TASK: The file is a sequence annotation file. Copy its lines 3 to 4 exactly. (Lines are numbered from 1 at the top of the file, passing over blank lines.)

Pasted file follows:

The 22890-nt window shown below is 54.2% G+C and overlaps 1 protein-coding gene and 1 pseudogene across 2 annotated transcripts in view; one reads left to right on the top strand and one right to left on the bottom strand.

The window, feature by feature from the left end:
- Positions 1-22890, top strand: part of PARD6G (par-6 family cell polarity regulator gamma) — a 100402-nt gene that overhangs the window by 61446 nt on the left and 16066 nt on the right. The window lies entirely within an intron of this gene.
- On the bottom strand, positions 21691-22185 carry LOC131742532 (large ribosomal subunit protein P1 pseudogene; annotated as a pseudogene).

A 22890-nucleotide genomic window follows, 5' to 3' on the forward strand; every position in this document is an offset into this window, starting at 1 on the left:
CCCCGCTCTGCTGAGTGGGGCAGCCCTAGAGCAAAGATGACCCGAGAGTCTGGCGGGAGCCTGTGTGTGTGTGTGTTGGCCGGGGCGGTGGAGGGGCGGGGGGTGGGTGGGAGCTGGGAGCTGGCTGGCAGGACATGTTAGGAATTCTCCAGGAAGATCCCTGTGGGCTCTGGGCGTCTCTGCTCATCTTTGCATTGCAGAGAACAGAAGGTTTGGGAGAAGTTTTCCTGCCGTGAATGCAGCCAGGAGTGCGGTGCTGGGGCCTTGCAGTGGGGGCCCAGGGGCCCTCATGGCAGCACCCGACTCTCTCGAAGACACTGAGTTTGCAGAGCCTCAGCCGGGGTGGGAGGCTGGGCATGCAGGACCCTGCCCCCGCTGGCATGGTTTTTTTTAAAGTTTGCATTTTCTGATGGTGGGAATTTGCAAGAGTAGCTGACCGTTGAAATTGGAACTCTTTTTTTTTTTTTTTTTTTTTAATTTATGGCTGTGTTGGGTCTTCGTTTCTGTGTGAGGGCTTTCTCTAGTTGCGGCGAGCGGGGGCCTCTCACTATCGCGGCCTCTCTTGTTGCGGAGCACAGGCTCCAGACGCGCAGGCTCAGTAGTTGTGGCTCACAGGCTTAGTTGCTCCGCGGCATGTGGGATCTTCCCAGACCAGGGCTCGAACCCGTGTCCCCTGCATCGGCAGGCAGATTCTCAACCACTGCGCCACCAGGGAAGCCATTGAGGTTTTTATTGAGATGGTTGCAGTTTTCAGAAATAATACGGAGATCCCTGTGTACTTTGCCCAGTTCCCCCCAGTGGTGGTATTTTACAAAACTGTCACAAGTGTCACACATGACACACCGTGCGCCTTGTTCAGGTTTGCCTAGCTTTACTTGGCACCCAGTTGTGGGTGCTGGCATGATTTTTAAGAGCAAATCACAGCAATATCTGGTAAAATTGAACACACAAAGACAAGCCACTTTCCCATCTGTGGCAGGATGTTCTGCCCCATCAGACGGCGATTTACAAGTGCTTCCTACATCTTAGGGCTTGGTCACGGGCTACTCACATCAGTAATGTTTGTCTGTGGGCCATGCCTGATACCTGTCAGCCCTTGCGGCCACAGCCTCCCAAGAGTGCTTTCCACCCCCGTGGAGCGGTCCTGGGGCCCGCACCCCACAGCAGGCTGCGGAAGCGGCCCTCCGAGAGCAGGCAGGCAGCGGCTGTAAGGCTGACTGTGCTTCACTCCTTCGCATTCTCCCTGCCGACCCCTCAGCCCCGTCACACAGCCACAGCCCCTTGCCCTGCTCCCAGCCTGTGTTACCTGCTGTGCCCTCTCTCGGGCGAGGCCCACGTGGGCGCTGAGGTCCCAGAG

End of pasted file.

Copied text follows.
- Positions 1-22890, top strand: part of PARD6G (par-6 family cell polarity regulator gamma) — a 100402-nt gene that overhangs the window by 61446 nt on the left and 16066 nt on the right. The window lies entirely within an intron of this gene.
- On the bottom strand, positions 21691-22185 carry LOC131742532 (large ribosomal subunit protein P1 pseudogene; annotated as a pseudogene).